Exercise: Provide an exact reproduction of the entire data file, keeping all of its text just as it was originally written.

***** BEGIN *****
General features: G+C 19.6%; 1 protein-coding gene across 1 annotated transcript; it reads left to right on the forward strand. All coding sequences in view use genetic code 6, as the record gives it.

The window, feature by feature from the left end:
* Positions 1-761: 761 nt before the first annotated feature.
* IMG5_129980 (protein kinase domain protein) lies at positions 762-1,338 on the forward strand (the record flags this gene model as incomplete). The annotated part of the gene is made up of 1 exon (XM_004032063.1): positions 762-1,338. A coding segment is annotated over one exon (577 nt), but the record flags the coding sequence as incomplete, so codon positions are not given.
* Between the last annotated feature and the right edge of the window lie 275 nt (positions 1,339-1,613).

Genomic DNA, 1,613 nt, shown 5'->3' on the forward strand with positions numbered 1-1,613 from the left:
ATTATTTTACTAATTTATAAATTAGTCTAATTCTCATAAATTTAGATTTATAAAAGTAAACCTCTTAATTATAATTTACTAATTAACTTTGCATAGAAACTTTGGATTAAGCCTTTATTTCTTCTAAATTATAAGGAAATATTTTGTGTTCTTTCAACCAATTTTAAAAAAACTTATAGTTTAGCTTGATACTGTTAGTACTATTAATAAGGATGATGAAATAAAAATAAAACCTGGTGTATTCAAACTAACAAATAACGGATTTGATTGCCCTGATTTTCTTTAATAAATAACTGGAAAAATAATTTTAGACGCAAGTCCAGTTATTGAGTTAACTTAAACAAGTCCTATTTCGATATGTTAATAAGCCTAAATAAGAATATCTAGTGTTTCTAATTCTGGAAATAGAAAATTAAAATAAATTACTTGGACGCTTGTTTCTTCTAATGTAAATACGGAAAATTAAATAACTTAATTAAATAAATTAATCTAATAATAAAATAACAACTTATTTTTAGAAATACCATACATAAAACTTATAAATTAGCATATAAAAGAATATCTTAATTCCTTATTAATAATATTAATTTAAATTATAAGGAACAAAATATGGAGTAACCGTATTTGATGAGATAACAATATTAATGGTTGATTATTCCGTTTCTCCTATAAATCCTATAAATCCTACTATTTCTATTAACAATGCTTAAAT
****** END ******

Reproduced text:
General features: G+C 19.6%; 1 protein-coding gene across 1 annotated transcript; it reads left to right on the forward strand. All coding sequences in view use genetic code 6, as the record gives it.

The window, feature by feature from the left end:
* Positions 1-761: 761 nt before the first annotated feature.
* IMG5_129980 (protein kinase domain protein) lies at positions 762-1,338 on the forward strand (the record flags this gene model as incomplete). The annotated part of the gene is made up of 1 exon (XM_004032063.1): positions 762-1,338. A coding segment is annotated over one exon (577 nt), but the record flags the coding sequence as incomplete, so codon positions are not given.
* Between the last annotated feature and the right edge of the window lie 275 nt (positions 1,339-1,613).

Genomic DNA, 1,613 nt, shown 5'->3' on the forward strand with positions numbered 1-1,613 from the left:
ATTATTTTACTAATTTATAAATTAGTCTAATTCTCATAAATTTAGATTTATAAAAGTAAACCTCTTAATTATAATTTACTAATTAACTTTGCATAGAAACTTTGGATTAAGCCTTTATTTCTTCTAAATTATAAGGAAATATTTTGTGTTCTTTCAACCAATTTTAAAAAAACTTATAGTTTAGCTTGATACTGTTAGTACTATTAATAAGGATGATGAAATAAAAATAAAACCTGGTGTATTCAAACTAACAAATAACGGATTTGATTGCCCTGATTTTCTTTAATAAATAACTGGAAAAATAATTTTAGACGCAAGTCCAGTTATTGAGTTAACTTAAACAAGTCCTATTTCGATATGTTAATAAGCCTAAATAAGAATATCTAGTGTTTCTAATTCTGGAAATAGAAAATTAAAATAAATTACTTGGACGCTTGTTTCTTCTAATGTAAATACGGAAAATTAAATAACTTAATTAAATAAATTAATCTAATAATAAAATAACAACTTATTTTTAGAAATACCATACATAAAACTTATAAATTAGCATATAAAAGAATATCTTAATTCCTTATTAATAATATTAATTTAAATTATAAGGAACAAAATATGGAGTAACCGTATTTGATGAGATAACAATATTAATGGTTGATTATTCCGTTTCTCCTATAAATCCTATAAATCCTACTATTTCTATTAACAATGCTTAAAT